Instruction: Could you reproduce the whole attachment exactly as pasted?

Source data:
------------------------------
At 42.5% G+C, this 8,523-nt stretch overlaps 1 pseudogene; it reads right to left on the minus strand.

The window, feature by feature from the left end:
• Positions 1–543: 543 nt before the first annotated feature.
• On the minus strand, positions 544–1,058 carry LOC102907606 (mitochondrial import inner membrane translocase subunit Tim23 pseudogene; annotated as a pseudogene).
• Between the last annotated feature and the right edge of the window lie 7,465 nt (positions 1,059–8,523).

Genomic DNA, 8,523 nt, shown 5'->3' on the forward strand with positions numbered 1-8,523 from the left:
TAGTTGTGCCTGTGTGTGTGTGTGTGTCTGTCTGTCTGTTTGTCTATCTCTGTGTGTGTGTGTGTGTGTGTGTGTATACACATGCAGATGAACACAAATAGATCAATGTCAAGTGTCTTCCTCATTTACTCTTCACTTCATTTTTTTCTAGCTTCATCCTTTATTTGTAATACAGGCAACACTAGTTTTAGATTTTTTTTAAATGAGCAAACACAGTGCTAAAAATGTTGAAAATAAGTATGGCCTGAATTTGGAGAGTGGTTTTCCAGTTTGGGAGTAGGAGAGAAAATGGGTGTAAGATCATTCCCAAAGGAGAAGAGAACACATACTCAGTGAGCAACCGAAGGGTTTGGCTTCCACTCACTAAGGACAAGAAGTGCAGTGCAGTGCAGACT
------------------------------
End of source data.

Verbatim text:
At 42.5% G+C, this 8,523-nt stretch overlaps 1 pseudogene; it reads right to left on the minus strand.

The window, feature by feature from the left end:
• Positions 1–543: 543 nt before the first annotated feature.
• On the minus strand, positions 544–1,058 carry LOC102907606 (mitochondrial import inner membrane translocase subunit Tim23 pseudogene; annotated as a pseudogene).
• Between the last annotated feature and the right edge of the window lie 7,465 nt (positions 1,059–8,523).

Genomic DNA, 8,523 nt, shown 5'->3' on the forward strand with positions numbered 1-8,523 from the left:
TAGTTGTGCCTGTGTGTGTGTGTGTGTCTGTCTGTCTGTTTGTCTATCTCTGTGTGTGTGTGTGTGTGTGTGTGTATACACATGCAGATGAACACAAATAGATCAATGTCAAGTGTCTTCCTCATTTACTCTTCACTTCATTTTTTTCTAGCTTCATCCTTTATTTGTAATACAGGCAACACTAGTTTTAGATTTTTTTTAAATGAGCAAACACAGTGCTAAAAATGTTGAAAATAAGTATGGCCTGAATTTGGAGAGTGGTTTTCCAGTTTGGGAGTAGGAGAGAAAATGGGTGTAAGATCATTCCCAAAGGAGAAGAGAACACATACTCAGTGAGCAACCGAAGGGTTTGGCTTCCACTCACTAAGGACAAGAAGTGCAGTGCAGTGCAGACT